Paddling to Rod Reck, we typically circumnavigate the island before landing on Toilet Bowl Beach. That’s what we do this evening, circumnavigate the island.
The tide’s quite low and the shortcut around Rod Reck’s south end, a narrow channel between the island and a large rock outcropping, is a no-go. A field of jagged rocks is exposed, the shortcut now a hull-destroying venture.
We round the southern tip the long way, add a minute or so to the time it takes us to reach Toilet Bowl Beach.
Toilet Bowl Beach is not deserted. Two Bay Area Sea Kayakers got wind of this Thurseve’s destination, took a chance our takeout wouldn’t be wind- or current-altered, and commandeered the beach to greet us.
The two masked Baskers are Jah-Knee, a once regular Thurseve paddler, and his buddy, Hot Diggity. Socially-distanced hi-fives are followed by an unexpected treat: Jah-Knee offers us ice cream sickles, a cool and tasty counterpoint to the day’s uncomfortably warm temps.
Not to be critical—the fault is our late arrival, the extra minutes around the island’s southern tip—but the ice cream is melting off the sickles’ sticks, collecting in the bottom of the treats’ see-through packaging.
A couple minutes earlier, we would’ve had our first-ever frozen ice cream sickles on Rod Reck. On a more optimistic note, the flip side to this meltdown, first-time milkshakes on Thurseve are no small shakes, either. Memorable.
Isn’t just the exposed rocks on Rod Reck’s southern tip that adds critical ice-cream-melting minutes to our arrival, the low tide has conspired against us from the git-go, from Bruno’s.
A long tongue of sand sticks out from the north face of Buckwheat Island. It’s hard to tell how deep the water is over the spit, the mirror-smooth surface of the bay giving no hint what’s immediately below the surface. Besides, pelicans are swimming over the spit. If it’s deep enough for pelicans to swim, it’s deep enough for kayaks.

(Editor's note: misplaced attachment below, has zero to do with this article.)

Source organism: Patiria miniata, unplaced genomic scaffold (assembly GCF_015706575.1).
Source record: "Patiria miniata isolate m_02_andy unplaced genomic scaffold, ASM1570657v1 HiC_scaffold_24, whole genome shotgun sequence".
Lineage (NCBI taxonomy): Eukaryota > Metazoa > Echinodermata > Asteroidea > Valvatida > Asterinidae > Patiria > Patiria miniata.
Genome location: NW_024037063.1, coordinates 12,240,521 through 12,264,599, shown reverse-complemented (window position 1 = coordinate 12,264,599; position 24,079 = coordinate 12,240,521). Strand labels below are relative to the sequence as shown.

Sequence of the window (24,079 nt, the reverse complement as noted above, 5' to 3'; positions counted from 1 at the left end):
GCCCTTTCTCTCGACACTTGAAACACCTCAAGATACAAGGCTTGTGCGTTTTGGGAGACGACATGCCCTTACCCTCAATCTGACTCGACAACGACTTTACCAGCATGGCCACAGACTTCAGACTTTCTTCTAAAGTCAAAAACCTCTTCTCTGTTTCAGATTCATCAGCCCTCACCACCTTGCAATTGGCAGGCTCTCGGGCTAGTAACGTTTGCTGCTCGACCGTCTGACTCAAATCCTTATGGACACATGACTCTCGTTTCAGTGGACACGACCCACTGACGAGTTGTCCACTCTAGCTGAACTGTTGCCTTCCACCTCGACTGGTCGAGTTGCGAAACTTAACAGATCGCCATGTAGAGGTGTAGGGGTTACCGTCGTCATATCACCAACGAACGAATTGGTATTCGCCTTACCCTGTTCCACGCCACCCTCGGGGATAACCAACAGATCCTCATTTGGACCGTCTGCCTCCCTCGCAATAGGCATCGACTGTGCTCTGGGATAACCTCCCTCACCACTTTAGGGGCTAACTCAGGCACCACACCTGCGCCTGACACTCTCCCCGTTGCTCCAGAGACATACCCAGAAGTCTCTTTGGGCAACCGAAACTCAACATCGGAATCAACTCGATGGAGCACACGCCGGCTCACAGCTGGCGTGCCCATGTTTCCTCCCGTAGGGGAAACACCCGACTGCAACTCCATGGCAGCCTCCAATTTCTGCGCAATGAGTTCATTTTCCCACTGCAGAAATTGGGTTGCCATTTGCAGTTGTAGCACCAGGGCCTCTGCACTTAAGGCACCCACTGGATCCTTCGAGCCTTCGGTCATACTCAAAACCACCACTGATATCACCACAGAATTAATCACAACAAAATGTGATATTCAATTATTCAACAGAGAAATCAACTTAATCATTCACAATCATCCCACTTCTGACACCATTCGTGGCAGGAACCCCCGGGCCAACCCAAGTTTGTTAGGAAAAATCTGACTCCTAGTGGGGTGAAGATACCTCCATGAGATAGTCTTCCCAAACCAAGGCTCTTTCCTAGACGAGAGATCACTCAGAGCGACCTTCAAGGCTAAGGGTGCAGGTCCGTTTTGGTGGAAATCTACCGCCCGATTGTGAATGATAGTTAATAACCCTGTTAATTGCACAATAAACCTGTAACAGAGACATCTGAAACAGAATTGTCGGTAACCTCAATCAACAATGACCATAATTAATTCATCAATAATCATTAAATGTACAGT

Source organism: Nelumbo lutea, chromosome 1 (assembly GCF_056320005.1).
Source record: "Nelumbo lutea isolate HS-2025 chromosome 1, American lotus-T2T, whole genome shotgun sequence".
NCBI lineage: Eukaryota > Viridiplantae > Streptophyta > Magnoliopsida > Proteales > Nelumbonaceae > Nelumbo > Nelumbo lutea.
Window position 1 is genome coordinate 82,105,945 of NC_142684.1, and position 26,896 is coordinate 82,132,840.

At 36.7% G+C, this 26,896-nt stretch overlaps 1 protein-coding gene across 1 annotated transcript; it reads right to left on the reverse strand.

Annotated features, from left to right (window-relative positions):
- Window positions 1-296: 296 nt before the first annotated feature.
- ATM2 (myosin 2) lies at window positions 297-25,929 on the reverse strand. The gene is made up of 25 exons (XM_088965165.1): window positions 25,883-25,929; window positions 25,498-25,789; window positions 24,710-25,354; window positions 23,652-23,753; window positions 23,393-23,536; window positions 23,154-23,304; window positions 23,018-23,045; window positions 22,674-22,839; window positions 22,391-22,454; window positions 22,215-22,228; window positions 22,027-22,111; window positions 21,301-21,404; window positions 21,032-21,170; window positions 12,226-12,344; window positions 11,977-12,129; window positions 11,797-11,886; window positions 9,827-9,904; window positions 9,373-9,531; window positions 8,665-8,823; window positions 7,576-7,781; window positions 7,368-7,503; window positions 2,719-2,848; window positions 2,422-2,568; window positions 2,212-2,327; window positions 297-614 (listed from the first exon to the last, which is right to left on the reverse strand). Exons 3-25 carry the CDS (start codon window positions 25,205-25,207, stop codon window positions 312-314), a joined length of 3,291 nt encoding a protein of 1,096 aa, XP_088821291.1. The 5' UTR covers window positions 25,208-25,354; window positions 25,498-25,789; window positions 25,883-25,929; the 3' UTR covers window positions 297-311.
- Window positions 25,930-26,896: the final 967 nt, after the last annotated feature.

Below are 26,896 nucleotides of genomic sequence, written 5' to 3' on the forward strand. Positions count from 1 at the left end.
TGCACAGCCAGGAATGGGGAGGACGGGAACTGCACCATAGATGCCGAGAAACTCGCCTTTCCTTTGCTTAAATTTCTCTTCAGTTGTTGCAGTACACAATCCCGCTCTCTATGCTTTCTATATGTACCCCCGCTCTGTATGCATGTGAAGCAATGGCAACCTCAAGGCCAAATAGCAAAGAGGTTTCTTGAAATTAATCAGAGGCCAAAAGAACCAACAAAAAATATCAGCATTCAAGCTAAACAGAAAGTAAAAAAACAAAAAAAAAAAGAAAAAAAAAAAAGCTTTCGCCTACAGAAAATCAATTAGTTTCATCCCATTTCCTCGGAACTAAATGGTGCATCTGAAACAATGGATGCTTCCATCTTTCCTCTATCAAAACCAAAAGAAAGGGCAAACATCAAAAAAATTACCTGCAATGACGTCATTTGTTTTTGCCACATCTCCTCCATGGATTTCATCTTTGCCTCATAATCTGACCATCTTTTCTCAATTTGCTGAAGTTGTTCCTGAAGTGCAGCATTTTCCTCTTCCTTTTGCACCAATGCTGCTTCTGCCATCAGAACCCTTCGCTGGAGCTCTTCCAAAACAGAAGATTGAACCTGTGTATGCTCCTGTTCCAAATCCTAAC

The pelicans aren’t swimming; the pelicans are standing in 2 inches of water. Several minutes of hand-coaxing our boats over the spit guarantees more milkshake than ice cream sickle on Rod Reck.
Ice cream sickles/milkshakes soon segue to Gandalf’s green salad, Don’t Follow Don’s spiralized veggies fortified with salmon filet chunks, and Dragon’s pork cutlets coated in sweet potato flour and flavored with sweet chili sauce. Remnants of the two main courses are sopped up with garlic sour dough bread.
Dessert arrives on two fronts: Hot Diggity’s chocolate chip cookies and Gandalf’s Texas Bourbon Chocolate bar, the two parsed out among the six of us. Sipped slowly with all of the above is a bottle of Asolo Prosecco, courtesy of Don’t Follow Don and Italy.
Chatter in our cookfire-free patch of red pebbles and sand on Toilet Bowl Beach has us sharing Vietnam draft stories, but the brunt of the talk is Dragon’s, not about Vietnam or the draft, but about world hopping.
Dragon’s an authentic world hopper, does his hopping on bicycles and in kayaks. His travels are far flung, if you can name a place, he’s either been there or has plans to go. Included in his plans is Russia, but “getting a travel visa there is impossible,” he says. “I know, I’ve tried.”
He says countries in that part of the world ending in “-stan” are his favorites. Kyrgyzstan, Kazakstan, and so on. “People are friendly and welcoming. And the terrain is breathtaking.”
By the time Dragon gets us to Tajikistan, a mildly hazing blue sky that accompanied us to Rod Reck has done a runner. Jah-Knee and Hot Diggity shove off for the East Bay, the four of us to Bruno’s.
The sky’s exceptionally dark, moonless. Nights like this, dark’s often thick on the bay, too. But not this evening. The water’s still mirror smooth, no wind to ruffle it, shoreline lights reflecting off the mirrored surface, amplified. Truth to tell, I can’t remember a moonless night paddle with visibility this good …
… which is why the sudden presence of the freighter is such a surprise. Big as the town of Fairfax in Marin County, the ship’s hard to miss. We should’ve seen it miles before it reached the Richmond-San Rafael Bridge, but we don’t.
Fortunately, the ship magically materializes 300 yards ahead of us, completely contained in a shroud of surprise, never a threat. By the time we paddle to where the freighter’s crossed under the bridge, the ship’s melted into the distance faster than an ice cream sickle on a warm evening.
Date: Thurseve, 15 October 2020.
Distance: Seven point eight nautical miles.
Speed: One point seven knots.
Time: Four point five hours.
Spray factor: None.
Dessert: Chocolate chip cookies & Texas Bourbon Chocolate